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Thanksgiving

I’m prepping Thanksgiving side dishes & feeling nostalgic, so I’m going to take this opportunity to dump all of this emotion on to the page.

Thanksgiving has meant a lot of things to me over the years … First I loved the holiday.  As a child, when we gathered at my aunt & uncle’s house with all of our relatives, Thanksgiving made me feel a part of something bigger; I felt a sense of family, (which was especially important as a child of divorce.)  I remember silly things like how my aunt tried to get us to eat sweet potatoes by putting marshmallows on top.  (Note: I still loathe sweet potatoes!)  I never even actually liked much of the food – I only really loved all the memories we made with our cousins, grandparents, aunts and uncles.

Then, people started dying.  And Thanksgiving only meant missing those who weren’t there … first my grandfather, then my grandmother, (who was second in line as my best friend, only missing the top spot because my mother held that place.) A great aunt, a second cousin … the herd was thinning out.

And then my father died.  He died the Monday before Thanksgiving 16 years ago.  There was a time where I couldn’t type that without sobbing.  Now I only have little misty tears in my eyes to blur these letters.  Time really does heal wounds. Our relationship was … complicated.  And that is another post for another day, but as I’ve explained to so many people in my life, it really doesn’t matter what the relationship was – he was my father.  At one time, he was my hero.  A lot happened between being my hero & being dead.  A lot that I never need to tell anyone.  And I probably won’t.  But for a long time, I dreaded Thanksgiving.

Thanksgiving was sad.  And I felt alone, even though I was surrounded by other family or very close friends.  For a long time Thanksgiving was just a reminder that many of the people that I once loved to share the holiday with were no longer here.  So I tried to do things like jet off to Vegas with a boyfriend & forget that it was some meaningful family holiday, or drink myself into oblivion with my best friend.  That only made me feel empty inside.  It never made the sorrow disappear.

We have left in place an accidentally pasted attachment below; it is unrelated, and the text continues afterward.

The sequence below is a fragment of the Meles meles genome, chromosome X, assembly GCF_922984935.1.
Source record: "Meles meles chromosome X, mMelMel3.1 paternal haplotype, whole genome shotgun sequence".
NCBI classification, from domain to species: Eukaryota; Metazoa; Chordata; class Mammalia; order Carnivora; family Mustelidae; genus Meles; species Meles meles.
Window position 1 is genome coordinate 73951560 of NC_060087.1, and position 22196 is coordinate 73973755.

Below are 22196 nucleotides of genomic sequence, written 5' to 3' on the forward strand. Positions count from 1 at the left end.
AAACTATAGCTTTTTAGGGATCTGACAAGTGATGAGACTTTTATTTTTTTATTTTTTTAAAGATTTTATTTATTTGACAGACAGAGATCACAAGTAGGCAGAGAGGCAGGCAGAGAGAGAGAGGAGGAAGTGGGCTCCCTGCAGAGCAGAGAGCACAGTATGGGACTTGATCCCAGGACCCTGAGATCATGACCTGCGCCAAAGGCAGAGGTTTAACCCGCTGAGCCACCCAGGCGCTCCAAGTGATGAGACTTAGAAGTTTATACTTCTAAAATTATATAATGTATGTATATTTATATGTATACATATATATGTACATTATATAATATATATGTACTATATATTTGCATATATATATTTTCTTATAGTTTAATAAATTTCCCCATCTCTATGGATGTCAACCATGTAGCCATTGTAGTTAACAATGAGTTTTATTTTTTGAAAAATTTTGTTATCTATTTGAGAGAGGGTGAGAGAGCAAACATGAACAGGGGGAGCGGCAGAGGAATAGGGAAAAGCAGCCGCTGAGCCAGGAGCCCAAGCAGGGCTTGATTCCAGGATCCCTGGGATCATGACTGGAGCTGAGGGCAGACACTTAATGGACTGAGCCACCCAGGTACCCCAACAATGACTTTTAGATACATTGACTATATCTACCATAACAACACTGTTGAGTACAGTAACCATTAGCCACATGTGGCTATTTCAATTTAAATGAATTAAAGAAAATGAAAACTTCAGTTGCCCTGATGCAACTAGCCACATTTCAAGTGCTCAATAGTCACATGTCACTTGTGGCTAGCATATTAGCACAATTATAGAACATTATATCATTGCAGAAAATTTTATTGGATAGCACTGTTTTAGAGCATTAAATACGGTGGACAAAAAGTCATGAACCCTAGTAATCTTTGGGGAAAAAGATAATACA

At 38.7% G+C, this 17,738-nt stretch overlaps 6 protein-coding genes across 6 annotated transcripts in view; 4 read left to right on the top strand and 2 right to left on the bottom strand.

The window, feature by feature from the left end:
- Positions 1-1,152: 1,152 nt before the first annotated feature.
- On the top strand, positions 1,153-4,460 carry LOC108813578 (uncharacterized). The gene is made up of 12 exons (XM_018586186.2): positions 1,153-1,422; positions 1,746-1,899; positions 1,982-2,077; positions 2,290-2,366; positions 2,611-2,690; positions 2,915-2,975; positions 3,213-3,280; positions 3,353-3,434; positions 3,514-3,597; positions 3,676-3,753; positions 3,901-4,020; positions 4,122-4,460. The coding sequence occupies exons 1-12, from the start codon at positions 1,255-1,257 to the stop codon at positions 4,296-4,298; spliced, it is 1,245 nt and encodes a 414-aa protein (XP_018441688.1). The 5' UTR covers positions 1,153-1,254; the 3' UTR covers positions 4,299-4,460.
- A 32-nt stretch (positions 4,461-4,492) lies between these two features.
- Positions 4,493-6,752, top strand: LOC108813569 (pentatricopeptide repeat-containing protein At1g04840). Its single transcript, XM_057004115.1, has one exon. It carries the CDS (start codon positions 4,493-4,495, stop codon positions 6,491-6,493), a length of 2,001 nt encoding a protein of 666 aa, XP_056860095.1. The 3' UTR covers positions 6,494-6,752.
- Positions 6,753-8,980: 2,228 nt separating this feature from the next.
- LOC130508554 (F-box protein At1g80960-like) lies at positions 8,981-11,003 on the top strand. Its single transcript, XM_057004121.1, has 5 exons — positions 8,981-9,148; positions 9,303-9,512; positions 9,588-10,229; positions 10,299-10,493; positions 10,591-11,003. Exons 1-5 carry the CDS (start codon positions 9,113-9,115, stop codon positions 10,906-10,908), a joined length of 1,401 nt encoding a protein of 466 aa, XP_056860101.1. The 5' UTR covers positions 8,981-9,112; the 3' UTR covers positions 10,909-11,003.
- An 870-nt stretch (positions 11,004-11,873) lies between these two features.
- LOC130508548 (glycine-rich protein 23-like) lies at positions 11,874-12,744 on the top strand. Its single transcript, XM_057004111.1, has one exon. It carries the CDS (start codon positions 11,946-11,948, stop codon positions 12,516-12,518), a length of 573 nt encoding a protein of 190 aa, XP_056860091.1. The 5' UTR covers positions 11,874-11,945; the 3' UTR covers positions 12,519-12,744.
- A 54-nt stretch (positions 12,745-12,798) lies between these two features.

And then I had my own family.  What a world of difference that has made for me these past three years.  I say three years, even though The Husband & I have been married for longer than that … We had Thanksgivings, but it wasn’t a true “family” Thanksgiving until The Boy arrived.  And while the past 2 Thanksgivings have been special, this one is probably my new favorite.

Truth be told, I pretty much forgot that my father died 16 years ago yesterday, simply because my son – the light of my life – didn’t let me for one, single second, forget that I was present and in the moment … in his moment.  We didn’t do anything particularly special.  We ran errands, we laughed, we played … we lived.  We lived our normal, usual lives … full of potty breaks, making sandwiches, putting smiley faces on his new chore chart, and reading the same books we always do.

So now Thanksgiving means something better again.  Something happier.  My son, The Boy, 3 years and then some, fully understands the meaning of Thanksgiving this year.  He has watched The Peanuts “A Charlie Brown Thanksgiving” 90 times in the past 3 weeks, and knows who Captain Myles Standish is & who Samoset, (the first Native American Indian that the Pilgrims met,) is as well.  He tells me “Mommy, Halloween is all over, now it’s Thanksgiving, and then it will be Christmas.”

Making new memories is a lot better than remembering old ones … and, although I won’t ever forget them, I just cannot let them weigh my heart down.  The Boy needs me to be present.  The Husband needs me to be present.  I need me to be present.  So, I will raise a glass to honor the dead, to give my thanks for the memories we’ve had … and for the memories we’ve yet to make.

Happy Thanksgiving, everyone  …  Life Is Beautiful.